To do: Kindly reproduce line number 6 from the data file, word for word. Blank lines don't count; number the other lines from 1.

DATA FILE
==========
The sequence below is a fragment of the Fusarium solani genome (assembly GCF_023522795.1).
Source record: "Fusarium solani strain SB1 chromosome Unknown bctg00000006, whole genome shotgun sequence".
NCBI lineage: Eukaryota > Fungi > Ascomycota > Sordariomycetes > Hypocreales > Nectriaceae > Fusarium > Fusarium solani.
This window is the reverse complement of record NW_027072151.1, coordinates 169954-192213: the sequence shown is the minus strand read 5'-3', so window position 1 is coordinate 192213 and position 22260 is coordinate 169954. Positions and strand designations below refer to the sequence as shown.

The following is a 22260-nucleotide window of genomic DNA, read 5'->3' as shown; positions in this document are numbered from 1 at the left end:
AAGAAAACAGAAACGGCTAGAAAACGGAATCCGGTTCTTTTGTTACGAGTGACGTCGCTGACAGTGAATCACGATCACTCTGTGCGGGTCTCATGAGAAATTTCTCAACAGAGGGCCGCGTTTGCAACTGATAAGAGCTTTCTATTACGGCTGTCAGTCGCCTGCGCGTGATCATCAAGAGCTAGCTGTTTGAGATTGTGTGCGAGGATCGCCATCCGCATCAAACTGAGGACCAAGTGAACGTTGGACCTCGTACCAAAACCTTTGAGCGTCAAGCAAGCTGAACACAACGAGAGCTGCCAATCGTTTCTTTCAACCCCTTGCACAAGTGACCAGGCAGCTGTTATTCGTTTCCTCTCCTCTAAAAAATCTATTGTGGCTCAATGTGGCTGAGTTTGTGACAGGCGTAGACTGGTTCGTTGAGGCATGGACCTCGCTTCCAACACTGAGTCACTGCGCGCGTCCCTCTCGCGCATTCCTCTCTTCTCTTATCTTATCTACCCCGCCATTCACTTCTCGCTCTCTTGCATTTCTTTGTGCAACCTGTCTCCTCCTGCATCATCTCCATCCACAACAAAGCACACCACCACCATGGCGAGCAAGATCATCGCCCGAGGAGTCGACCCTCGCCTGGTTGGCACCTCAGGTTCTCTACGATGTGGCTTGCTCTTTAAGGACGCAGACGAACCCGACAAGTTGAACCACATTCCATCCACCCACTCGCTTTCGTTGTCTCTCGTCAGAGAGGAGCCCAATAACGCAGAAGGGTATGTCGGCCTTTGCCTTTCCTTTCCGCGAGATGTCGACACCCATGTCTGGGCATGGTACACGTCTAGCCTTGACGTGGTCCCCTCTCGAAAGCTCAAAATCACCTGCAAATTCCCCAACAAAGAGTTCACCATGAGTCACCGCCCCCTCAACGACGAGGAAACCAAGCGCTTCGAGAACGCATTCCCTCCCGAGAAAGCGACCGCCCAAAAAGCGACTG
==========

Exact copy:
AAGAAAACAGAAACGGCTAGAAAACGGAATCCGGTTCTTTTGTTACGAGTGACGTCGCTGACAGTGAATCACGATCACTCTGTGCGGGTCTCATGAGAAATTTCTCAACAGAGGGCCGCGTTTGCAACTGATAAGAGCTTTCTATTACGGCTGTCAGTCGCCTGCGCGTGATCATCAAGAGCTAGCTGTTTGAGATTGTGTGCGAGGATCGCCATCCGCATCAAACTGAGGACCAAGTGAACGTTGGACCTCGTACCAAAACCTTTGAGCGTCAAGCAAGCTGAACACAACGAGAGCTGCCAATCGTTTCTTTCAACCCCTTGCACAAGTGACCAGGCAGCTGTTATTCGTTTCCTCTCCTCTAAAAAATCTATTGTGGCTCAATGTGGCTGAGTTTGTGACAGGCGTAGACTGGTTCGTTGAGGCATGGACCTCGCTTCCAACACTGAGTCACTGCGCGCGTCCCTCTCGCGCATTCCTCTCTTCTCTTATCTTATCTACCCCGCCATTCACTTCTCGCTCTCTTGCATTTCTTTGTGCAACCTGTCTCCTCCTGCATCATCTCCATCCACAACAAAGCACACCACCACCATGGCGAGCAAGATCATCGCCCGAGGAGTCGACCCTCGCCTGGTTGGCACCTCAGGTTCTCTACGATGTGGCTTGCTCTTTAAGGACGCAGACGAACCCGACAAGTTGAACCACATTCCATCCACCCACTCGCTTTCGTTGTCTCTCGTCAGAGAGGAGCCCAATAACGCAGAAGGGTATGTCGGCCTTTGCCTTTCCTTTCCGCGAGATGTCGACACCCATGTCTGGGCATGGTACACGTCTAGCCTTGACGTGGTCCCCTCTCGAAAGCTCAAAATCACCTGCAAATTCCCCAACAAAGAGTTCACCATGAGTCACCGCCCCCTCAACGACGAGGAAACCAAGCGCTTCGAGAACGCATTCCCTCCCGAGAAAGCGACCGCCCAAAAAGCGACTG